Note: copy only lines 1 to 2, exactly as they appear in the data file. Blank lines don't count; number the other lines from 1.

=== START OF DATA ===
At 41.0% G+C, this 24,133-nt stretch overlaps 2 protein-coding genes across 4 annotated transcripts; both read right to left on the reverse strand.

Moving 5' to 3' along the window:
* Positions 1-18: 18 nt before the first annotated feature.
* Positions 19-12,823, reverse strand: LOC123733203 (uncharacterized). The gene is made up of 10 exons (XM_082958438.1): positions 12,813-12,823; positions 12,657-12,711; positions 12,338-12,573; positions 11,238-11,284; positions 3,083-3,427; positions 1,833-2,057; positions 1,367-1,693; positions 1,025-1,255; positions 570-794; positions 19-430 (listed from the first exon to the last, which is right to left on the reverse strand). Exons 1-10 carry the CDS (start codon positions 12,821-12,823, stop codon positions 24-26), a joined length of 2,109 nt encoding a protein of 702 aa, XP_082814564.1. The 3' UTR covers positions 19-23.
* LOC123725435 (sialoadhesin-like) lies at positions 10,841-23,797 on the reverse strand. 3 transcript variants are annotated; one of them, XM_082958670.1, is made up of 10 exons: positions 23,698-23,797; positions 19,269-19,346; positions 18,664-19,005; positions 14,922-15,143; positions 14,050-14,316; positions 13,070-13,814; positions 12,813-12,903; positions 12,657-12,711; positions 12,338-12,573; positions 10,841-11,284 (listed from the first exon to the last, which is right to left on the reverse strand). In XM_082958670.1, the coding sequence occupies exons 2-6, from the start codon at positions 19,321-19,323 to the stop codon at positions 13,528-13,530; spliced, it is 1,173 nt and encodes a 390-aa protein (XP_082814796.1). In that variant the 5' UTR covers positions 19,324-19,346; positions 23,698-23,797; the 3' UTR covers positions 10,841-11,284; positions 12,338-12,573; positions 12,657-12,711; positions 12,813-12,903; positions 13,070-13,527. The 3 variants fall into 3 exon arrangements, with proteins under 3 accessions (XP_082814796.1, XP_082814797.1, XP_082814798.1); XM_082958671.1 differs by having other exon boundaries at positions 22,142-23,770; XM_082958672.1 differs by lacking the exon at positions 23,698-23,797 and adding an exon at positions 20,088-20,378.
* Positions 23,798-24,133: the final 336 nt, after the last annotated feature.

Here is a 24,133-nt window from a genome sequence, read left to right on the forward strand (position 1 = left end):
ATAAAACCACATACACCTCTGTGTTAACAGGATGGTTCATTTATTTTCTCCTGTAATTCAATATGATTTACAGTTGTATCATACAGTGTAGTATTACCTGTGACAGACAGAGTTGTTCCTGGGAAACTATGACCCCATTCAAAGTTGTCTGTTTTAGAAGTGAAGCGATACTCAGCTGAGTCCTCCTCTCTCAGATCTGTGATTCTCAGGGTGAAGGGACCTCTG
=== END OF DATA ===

At 41.0% G+C, this 24,133-nt stretch overlaps 2 protein-coding genes across 4 annotated transcripts; both read right to left on the reverse strand.

Moving 5' to 3' along the window: